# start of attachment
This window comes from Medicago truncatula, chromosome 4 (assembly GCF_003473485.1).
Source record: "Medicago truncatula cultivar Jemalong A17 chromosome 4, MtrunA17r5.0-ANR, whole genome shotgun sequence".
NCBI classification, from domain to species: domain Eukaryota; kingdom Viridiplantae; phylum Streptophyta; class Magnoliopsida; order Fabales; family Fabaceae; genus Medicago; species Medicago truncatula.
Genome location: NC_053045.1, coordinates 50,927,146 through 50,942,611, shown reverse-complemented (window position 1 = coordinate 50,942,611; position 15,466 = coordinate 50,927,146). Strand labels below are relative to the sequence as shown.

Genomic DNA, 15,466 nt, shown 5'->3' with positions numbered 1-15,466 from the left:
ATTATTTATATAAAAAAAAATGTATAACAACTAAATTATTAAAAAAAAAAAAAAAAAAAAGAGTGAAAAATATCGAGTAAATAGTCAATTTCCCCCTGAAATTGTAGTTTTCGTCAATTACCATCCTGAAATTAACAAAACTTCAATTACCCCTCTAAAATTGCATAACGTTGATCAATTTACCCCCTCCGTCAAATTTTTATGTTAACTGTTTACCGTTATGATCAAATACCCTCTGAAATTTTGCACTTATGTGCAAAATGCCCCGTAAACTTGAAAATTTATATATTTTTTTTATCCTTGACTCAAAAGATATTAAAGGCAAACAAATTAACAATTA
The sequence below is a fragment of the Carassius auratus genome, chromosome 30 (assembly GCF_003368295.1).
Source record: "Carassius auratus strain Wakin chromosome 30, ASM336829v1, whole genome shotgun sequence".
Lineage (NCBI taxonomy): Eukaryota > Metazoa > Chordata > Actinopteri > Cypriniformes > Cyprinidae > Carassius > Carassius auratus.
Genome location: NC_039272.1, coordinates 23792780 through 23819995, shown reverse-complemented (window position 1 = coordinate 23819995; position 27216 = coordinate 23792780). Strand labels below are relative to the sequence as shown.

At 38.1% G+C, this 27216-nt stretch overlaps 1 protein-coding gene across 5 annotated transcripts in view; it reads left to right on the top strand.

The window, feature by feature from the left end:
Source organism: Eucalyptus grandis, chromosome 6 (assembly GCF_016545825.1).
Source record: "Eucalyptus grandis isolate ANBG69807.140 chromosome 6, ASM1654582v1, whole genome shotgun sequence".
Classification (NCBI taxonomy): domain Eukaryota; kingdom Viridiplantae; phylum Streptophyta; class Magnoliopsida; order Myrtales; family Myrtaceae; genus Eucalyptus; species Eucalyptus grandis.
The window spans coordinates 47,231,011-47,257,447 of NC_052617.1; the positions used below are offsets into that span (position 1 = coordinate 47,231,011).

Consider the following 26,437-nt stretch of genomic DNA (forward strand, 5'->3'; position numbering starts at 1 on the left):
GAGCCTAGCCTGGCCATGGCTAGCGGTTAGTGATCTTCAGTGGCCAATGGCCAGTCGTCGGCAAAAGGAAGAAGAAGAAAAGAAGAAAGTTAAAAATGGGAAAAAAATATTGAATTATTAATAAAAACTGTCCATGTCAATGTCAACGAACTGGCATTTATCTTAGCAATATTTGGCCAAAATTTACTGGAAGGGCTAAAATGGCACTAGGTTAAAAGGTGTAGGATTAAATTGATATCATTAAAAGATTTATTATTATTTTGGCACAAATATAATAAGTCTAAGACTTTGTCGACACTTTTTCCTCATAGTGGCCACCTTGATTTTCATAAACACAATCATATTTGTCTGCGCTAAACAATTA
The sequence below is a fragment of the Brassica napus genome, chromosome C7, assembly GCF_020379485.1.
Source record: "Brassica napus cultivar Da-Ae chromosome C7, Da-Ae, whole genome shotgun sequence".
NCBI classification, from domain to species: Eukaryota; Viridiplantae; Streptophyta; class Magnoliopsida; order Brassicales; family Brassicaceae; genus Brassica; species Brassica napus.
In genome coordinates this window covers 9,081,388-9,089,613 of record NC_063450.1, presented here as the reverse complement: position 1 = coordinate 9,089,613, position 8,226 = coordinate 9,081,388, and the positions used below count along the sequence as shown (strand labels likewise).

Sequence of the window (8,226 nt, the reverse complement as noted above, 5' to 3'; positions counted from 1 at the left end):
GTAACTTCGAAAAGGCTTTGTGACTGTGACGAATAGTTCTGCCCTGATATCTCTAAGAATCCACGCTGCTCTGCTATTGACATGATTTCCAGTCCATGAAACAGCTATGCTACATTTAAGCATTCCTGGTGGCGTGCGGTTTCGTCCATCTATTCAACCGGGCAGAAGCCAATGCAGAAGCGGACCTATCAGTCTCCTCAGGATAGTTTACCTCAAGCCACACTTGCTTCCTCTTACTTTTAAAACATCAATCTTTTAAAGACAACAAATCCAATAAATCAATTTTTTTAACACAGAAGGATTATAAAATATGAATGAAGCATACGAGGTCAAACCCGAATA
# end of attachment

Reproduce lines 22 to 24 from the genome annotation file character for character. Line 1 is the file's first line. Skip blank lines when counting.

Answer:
In genome coordinates this window covers 9,081,388-9,089,613 of record NC_063450.1, presented here as the reverse complement: position 1 = coordinate 9,089,613, position 8,226 = coordinate 9,081,388, and the positions used below count along the sequence as shown (strand labels likewise).

Sequence of the window (8,226 nt, the reverse complement as noted above, 5' to 3'; positions counted from 1 at the left end):
GTAACTTCGAAAAGGCTTTGTGACTGTGACGAATAGTTCTGCCCTGATATCTCTAAGAATCCACGCTGCTCTGCTATTGACATGATTTCCAGTCCATGAAACAGCTATGCTACATTTAAGCATTCCTGGTGGCGTGCGGTTTCGTCCATCTATTCAACCGGGCAGAAGCCAATGCAGAAGCGGACCTATCAGTCTCCTCAGGATAGTTTACCTCAAGCCACACTTGCTTCCTCTTACTTTTAAAACATCAATCTTTTAAAGACAACAAATCCAATAAATCAATTTTTTTAACACAGAAGGATTATAAAATATGAATGAAGCATACGAGGTCAAACCCGAATA